By: Buyi Wang
A system of policies is needed in accordance to the complexity surrounding obesity
America, like many other countries in the world, has been battling with obesity. Governments at all levels have created policies that promote healthy diet. For instance, on the city level, New York has created the Stellar’s Farmers’ Markets program, which opens farmers’ markets and gives cooking workshops in low-income neighborhoods. On the national level, the Food and Drug Administration has required major fast-food brand to provide calorie information on menus. Despite all the effort, obesity manages to rise. According to statistics released by Centers for Disease Control and Prevention in 2017, “almost 40 percent of American adults and nearly 20 percent of adolescents are obese — the highest rates ever recorded for the U.S”1.
It’s not a surprise that public policies have failed to decrease obesity. After all, people’s food preferences are complicated. A person’s food choice is a product of multiple factors, such as income, distance to the supermarket, education level and so on. No single factor can predict a person’s food choice. For long, low-level income is said to cause fast food consumption. The scarcity of fresh products is believed to be the origin of unhealthy-eating. Nevertheless, in real life, where situations are more complex, such assumptions don’t hold water. Research shows that poor people actually eat less fast-food than middle-class people, and only slightly more than their rich cohorts. Another research discovers that even when fresh goods become available, people tend to purchase the same unhealthy food as before.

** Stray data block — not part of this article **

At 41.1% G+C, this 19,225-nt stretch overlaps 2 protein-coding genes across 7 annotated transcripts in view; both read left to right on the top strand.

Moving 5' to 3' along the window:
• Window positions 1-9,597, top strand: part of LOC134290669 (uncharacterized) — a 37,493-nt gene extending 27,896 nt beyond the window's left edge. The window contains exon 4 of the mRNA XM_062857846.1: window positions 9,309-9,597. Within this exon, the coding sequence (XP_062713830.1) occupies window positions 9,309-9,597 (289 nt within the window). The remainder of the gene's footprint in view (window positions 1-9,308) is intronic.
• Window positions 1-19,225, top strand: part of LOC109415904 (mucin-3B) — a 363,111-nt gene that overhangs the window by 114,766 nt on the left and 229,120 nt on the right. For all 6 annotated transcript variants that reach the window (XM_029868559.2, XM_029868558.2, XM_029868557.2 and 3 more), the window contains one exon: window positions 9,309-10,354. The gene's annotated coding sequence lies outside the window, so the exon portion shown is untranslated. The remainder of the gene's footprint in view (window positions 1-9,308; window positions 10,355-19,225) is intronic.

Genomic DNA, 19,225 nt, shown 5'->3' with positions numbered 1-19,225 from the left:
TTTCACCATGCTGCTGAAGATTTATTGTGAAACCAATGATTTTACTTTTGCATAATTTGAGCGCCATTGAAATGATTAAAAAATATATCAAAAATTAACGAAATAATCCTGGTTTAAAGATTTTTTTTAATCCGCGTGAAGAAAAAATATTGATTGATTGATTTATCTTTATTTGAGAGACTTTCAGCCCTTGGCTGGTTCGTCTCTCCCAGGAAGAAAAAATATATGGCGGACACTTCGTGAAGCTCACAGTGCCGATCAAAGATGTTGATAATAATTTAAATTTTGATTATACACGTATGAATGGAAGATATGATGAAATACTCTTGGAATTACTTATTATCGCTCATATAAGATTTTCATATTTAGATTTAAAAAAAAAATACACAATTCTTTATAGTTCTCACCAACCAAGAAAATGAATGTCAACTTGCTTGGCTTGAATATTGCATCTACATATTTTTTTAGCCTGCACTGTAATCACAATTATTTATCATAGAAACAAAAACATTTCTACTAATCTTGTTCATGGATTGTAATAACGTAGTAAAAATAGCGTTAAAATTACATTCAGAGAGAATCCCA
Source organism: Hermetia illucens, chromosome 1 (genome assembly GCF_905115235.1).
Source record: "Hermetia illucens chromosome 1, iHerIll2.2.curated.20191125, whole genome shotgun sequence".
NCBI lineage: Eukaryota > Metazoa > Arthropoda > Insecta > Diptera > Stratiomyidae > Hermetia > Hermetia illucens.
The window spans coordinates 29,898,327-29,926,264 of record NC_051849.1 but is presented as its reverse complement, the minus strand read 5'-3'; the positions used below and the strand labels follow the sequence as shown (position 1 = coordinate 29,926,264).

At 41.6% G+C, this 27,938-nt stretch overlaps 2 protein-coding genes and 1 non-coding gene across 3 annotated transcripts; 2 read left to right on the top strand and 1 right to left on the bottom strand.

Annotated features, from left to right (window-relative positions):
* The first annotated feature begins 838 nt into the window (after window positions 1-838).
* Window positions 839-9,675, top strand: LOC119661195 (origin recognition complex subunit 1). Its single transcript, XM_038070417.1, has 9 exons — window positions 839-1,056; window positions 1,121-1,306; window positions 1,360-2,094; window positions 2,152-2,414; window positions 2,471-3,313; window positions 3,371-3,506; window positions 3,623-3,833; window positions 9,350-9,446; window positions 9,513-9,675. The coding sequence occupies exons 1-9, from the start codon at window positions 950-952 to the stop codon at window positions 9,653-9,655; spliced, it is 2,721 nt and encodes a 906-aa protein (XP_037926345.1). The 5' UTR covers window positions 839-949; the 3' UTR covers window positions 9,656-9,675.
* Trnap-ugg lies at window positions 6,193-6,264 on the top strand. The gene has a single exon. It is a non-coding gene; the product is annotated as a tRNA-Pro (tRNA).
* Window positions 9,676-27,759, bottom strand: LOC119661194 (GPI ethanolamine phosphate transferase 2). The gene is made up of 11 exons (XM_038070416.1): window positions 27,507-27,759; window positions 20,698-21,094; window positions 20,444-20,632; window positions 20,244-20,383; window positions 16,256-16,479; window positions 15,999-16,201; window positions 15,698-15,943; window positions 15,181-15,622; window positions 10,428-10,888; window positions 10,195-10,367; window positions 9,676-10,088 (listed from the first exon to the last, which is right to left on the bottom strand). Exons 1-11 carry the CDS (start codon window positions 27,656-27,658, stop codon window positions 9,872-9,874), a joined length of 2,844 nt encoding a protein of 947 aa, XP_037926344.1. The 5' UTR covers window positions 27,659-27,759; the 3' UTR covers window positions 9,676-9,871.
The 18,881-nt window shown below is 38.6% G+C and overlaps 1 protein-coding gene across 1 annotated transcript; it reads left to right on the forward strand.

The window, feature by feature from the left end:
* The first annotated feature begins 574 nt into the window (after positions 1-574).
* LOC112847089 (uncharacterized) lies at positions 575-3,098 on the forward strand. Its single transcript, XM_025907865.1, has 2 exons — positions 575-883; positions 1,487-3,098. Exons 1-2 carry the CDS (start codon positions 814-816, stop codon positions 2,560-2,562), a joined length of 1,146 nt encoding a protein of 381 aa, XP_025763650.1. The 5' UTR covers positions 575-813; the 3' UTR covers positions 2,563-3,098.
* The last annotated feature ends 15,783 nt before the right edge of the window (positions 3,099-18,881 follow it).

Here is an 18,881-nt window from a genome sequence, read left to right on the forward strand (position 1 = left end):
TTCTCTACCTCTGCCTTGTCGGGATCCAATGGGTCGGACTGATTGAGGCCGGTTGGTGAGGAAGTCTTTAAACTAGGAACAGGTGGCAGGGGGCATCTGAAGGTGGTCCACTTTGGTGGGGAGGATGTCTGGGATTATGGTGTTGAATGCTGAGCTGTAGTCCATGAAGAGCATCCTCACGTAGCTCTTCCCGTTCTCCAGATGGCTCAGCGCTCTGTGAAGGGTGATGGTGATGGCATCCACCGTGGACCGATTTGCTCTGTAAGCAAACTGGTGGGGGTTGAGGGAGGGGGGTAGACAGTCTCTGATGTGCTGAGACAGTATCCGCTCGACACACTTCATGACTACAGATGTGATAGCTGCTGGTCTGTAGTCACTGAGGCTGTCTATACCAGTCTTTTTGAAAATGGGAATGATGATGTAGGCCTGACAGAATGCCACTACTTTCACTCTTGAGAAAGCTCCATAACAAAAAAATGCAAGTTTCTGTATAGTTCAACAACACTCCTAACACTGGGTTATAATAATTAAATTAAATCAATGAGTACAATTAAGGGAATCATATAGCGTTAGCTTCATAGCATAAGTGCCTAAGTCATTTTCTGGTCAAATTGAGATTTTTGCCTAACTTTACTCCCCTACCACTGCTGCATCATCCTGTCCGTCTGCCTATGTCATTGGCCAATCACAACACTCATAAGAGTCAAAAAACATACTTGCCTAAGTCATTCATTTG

Having failed to see this complexity, policy-makers have difficulties creating effective policies. One of the most famous cases is that of Los Angeles. In 2008, the city decided to ban stand-alone fast-food restaurants from opening in South LA. South LA has long been an area plagued by obesity. Statistics shows that in 2008, 63% of its residents were obese. The area is also called a food desert, where high-calorie and over-processed food dominates. “By the council’s estimate, there are nearly 1,000 fast-food restaurants in the 30 or so square miles of South Los Angeles covered by the regulations”2. To supporters’ dismay, in 2011, the obesity rate of south LA increased to 75%. Simply restricting the number of fast food restaurants turns out to have trivial effect. Along with the ban, policy makers planned to open new supermarkets in the area. They believed that supermarkets would improve people’s access to fresh products and thus decrease unhealthy-eating. However, just because there are now fruits and vegetables in the neighborhood doesn’t mean that people would buy them. If people are used to consuming unhealthy food such as sweets and sodas, then they would continue. As confirmed by a research, when poor people live in a more affluent neighborhood, where healthy options are more abundant, their food consumption behaviors are still typical to those of the poor. Providing healthy options are important, but other measures are required as well.